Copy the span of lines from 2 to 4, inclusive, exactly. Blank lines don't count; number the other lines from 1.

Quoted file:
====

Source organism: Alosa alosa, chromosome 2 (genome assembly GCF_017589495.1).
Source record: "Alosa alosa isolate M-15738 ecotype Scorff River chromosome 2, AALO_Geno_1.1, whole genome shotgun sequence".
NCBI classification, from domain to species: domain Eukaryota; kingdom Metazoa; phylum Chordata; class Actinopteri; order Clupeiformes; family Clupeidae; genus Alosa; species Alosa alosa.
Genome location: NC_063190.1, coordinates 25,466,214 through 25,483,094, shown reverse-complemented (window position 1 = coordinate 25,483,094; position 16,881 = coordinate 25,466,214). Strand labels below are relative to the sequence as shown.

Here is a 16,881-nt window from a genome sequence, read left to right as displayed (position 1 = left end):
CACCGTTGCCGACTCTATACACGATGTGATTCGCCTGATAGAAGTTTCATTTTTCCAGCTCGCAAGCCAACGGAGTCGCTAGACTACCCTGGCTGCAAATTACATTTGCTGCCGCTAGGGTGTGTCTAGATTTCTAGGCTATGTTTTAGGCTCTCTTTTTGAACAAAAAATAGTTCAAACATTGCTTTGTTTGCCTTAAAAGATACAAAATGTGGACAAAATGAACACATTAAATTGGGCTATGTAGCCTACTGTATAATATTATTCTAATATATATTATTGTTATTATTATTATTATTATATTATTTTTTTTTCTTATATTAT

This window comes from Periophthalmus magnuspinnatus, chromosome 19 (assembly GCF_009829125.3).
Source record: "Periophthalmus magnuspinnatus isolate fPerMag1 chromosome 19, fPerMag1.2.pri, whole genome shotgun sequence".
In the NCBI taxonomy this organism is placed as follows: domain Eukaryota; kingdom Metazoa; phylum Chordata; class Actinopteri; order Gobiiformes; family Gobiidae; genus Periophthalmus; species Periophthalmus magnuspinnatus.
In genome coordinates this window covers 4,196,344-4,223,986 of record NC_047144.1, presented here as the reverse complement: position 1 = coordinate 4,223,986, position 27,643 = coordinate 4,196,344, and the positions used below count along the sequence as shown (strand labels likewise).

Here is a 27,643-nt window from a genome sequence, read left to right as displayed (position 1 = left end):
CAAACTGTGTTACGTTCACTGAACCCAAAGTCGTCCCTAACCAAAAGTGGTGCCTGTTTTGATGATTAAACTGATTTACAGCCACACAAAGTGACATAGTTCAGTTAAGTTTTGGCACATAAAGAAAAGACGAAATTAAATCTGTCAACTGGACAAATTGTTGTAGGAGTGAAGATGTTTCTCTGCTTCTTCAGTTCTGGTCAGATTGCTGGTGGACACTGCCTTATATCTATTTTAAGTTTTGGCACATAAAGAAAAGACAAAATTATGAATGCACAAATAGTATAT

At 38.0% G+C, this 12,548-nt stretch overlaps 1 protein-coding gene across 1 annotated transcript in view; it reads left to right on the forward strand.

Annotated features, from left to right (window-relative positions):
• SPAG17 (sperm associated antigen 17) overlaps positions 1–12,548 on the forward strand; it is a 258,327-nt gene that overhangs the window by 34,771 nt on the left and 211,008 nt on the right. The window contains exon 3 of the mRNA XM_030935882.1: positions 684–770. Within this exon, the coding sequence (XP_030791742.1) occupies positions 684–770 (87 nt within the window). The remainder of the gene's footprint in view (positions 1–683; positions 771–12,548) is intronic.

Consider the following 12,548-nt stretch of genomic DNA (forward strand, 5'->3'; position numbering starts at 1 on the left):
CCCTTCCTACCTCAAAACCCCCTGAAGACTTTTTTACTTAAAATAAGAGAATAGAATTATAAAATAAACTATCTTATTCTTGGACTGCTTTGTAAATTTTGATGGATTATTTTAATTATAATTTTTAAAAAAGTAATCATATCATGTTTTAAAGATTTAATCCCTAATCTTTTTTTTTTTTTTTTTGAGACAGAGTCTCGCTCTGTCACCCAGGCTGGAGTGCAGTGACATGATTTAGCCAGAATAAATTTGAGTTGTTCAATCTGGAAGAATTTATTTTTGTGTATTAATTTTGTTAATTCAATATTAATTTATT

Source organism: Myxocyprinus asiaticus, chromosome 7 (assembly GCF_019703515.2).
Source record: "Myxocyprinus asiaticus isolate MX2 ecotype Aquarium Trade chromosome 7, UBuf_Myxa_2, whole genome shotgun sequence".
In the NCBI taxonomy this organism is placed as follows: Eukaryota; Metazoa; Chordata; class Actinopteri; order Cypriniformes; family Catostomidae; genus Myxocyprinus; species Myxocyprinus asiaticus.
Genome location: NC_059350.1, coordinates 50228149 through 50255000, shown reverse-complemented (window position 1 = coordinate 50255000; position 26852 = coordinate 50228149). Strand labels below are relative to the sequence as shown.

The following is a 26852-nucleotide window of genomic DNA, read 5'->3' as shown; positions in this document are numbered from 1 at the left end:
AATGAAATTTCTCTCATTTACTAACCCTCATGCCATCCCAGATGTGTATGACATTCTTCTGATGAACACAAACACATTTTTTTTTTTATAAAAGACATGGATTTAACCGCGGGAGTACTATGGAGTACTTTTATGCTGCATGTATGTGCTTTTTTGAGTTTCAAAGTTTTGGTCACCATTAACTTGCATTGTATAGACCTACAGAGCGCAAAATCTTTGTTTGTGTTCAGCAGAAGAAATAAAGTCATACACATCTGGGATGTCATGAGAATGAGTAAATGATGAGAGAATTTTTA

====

Source record: "Alosa alosa isolate M-15738 ecotype Scorff River chromosome 2, AALO_Geno_1.1, whole genome shotgun sequence".
NCBI classification, from domain to species: domain Eukaryota; kingdom Metazoa; phylum Chordata; class Actinopteri; order Clupeiformes; family Clupeidae; genus Alosa; species Alosa alosa.
Genome location: NC_063190.1, coordinates 25,466,214 through 25,483,094, shown reverse-complemented (window position 1 = coordinate 25,483,094; position 16,881 = coordinate 25,466,214). Strand labels below are relative to the sequence as shown.